Thursday, 6 June 2013

Ethically Correct

In the wake of the latest scandal to hit the government the need for a reinvigoration of sound ethical principles could not be more pressing.

It is, in fact, extraordinary that we are once again confronted with the dismal spectacle of MPs on the make. Nearly 20 years ago The Guardian exposed Britain's then best known parliamentary lobbyist, Ian Greer of Ian Greer Associates, for paying bribes to two Conservative MPs in exchange for asking questions in the House of Commons.

Cash for questions (again)

The 'cash for questions' affair, as it became known, led to understandable public outrage and to the Nolan Committee being set up by Prime Minister John Major.  Its task was to review the issue of standards in public life; in turn, it led to the creation of the Committee on Standards in Public Life.

Amid the collapse of high profile libel actions brought by Neil Hamilton and Ian Greer the Nolan Committee published its First Report, which articulated what it described as 'The Seven Principles of Public Life'. It is difficult to believe that each and every one of our current crop of MPs honours these principles, despite the fact that they are also enshrined in the Ministerial Code. By way of a reminder, here they are:

  • Selflessness - Holders of public office should act solely in terms of the public interest. They should not do so in order to gain financial or other benefits for themselves, their family or their friends.
  • Integrity - Holders of public office should not place themselves under any financial or other obligation to outside individuals or organisations that might seek to influence them in the performance of their official duties.
  • Objectivity - In carrying out public business, including making public appointments, awarding contracts, or recommending individuals for rewards and benefits, holders of public office should make choices on merit.
  • Accountability - Holders of public office are accountable for their decisions and actions to the public and must submit themselves to whatever scrutiny is appropriate to their office.
  • Openness - Holders of public office should be as open as possible about all the decisions and actions they take. They should give reasons for their decisions and restrict information only when the wider public interest clearly demands.
  • Honesty - Holders of public office have a duty to declare any private interests relating to their public duties and to take steps to resolve any conflicts arising in a way that protects the public interest.
  • Leadership - Holders of public office should promote and support these principles by leadership and example.

What was in Patrick Mercer's mind when he agreed to produce a Parliamentary report for a client for £2,000 a month? Evidently not the Seven Principles. Following a sting by The Telegraph and BBC's Panorama programme the MP for Newark has now resigned from the Conservative party and stated that he will not contest the next general election. One commentator said that in resigning Mercer had "acted honourably" but it strikes me that more honourable would have been not to have been tempted by financial gain in the first place.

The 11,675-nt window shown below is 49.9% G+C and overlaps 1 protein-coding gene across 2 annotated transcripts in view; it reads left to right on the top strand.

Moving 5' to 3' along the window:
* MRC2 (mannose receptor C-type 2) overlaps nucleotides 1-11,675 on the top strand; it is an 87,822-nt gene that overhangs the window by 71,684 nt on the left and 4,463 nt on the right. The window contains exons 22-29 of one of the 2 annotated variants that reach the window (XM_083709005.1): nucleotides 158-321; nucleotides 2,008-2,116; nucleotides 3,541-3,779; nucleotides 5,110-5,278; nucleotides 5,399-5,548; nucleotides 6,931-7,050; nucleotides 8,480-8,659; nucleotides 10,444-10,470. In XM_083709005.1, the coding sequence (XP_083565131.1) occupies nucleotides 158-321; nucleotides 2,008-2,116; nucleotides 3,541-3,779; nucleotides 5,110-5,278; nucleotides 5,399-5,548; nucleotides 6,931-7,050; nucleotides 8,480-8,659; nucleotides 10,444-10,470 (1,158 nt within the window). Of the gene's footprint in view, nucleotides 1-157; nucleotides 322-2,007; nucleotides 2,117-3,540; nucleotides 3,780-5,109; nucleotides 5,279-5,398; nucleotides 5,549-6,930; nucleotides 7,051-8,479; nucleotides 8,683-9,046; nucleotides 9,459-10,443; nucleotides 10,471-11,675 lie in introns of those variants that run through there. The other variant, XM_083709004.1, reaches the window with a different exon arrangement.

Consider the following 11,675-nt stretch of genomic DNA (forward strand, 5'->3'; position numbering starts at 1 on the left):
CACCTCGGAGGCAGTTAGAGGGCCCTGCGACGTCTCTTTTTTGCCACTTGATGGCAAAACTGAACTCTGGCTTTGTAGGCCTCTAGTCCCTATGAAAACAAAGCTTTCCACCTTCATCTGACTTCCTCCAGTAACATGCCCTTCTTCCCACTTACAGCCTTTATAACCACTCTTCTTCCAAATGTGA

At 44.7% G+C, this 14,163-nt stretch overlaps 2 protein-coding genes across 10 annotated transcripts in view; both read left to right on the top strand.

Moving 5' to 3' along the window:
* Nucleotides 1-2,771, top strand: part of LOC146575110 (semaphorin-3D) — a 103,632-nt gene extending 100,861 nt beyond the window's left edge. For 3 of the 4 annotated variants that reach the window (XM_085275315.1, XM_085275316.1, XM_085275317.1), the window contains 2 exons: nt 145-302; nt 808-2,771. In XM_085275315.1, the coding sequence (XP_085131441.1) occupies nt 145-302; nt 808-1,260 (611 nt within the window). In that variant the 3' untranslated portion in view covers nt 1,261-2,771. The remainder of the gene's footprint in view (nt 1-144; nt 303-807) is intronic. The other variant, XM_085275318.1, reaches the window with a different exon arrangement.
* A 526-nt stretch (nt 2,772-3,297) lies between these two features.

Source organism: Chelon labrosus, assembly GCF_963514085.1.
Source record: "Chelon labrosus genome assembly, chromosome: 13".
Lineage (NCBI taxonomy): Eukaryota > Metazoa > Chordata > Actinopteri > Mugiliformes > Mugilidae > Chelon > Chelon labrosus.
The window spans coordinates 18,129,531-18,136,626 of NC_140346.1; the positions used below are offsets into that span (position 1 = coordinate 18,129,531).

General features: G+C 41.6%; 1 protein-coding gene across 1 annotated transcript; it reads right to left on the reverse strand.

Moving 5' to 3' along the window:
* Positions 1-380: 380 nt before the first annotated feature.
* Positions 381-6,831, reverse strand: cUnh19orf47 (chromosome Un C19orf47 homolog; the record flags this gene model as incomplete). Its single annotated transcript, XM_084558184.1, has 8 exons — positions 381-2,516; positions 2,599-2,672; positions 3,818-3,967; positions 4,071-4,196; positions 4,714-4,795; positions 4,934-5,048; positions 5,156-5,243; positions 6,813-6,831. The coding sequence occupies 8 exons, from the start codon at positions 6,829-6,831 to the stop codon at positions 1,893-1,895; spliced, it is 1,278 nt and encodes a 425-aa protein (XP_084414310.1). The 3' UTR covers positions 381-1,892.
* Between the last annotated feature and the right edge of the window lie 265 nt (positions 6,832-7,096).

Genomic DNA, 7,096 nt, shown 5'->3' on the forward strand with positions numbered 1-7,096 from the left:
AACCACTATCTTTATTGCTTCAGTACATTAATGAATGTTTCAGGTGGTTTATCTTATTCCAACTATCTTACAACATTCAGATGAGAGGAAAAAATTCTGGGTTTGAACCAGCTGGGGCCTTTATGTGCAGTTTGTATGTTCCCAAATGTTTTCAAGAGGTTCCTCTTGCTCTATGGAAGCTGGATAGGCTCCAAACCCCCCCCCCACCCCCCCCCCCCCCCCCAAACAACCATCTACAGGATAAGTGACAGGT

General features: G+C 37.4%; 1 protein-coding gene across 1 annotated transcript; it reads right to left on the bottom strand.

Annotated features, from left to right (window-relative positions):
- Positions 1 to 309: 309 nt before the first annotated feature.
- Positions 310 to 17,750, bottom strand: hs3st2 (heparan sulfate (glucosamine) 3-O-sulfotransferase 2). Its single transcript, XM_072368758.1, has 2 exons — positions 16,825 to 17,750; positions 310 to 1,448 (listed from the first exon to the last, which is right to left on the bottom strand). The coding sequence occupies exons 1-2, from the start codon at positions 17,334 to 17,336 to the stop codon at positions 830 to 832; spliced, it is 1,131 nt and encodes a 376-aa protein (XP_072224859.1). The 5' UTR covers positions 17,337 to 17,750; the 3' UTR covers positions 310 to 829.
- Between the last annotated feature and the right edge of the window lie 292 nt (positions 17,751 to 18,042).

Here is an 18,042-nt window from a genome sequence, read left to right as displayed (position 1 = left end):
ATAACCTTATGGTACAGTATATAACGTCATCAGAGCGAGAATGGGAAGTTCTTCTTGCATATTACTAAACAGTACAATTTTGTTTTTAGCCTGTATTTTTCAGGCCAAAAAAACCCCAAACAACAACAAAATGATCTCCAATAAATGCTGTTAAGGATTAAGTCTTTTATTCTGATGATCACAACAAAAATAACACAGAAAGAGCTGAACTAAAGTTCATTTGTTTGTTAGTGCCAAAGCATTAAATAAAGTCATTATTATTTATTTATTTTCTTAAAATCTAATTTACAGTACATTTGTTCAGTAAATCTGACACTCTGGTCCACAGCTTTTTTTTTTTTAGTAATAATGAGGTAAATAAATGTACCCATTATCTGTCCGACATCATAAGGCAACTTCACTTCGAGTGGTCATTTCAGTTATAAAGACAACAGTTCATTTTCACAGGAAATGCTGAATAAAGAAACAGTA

The need for an ethical revolution 

Also embroiled in the scandal is Lord Laird, who has confirmed that he was approached by two BBC journalists posing for a fictitious consultancy group, which was supposed to be acting for the Fijian government. His Lordship says he has referred himself to the House of Lords standards watchdogs and to Black Rod, the House's senior official, and avows that he has not broken any rules.

This may well be the case. This story has some way to go yet, with Panorama airing at 9pm tonight. Doubtless the media will follow up tomorrow; Lord Laird may yet be exonerated - or he may face serious criticism.

But even if, in Lord Laird's case, rules were not broken, it seems to me that we cannot hope to avoid another case of egregious conduct by MPs if they insist on acting solely by reference to the rulebook. What must happen is that MPs, and all of us who serve the public, absorb the Seven Principles so that they become second nature. We must strive to act ethically at all times, so that even if, according to the rulebook, a course of action may seem acceptable, we may yet decide not to take it because it doesn't seem ethically correct.

This need for an ethical revolution is as prevalent in the professions as it is in politics. We can all make mistakes - to err is, after all, human - but if we managed to act according to the Nolan Committee's recommendations we might find that our mistakes aren't so frequent - and that they're not so costly.

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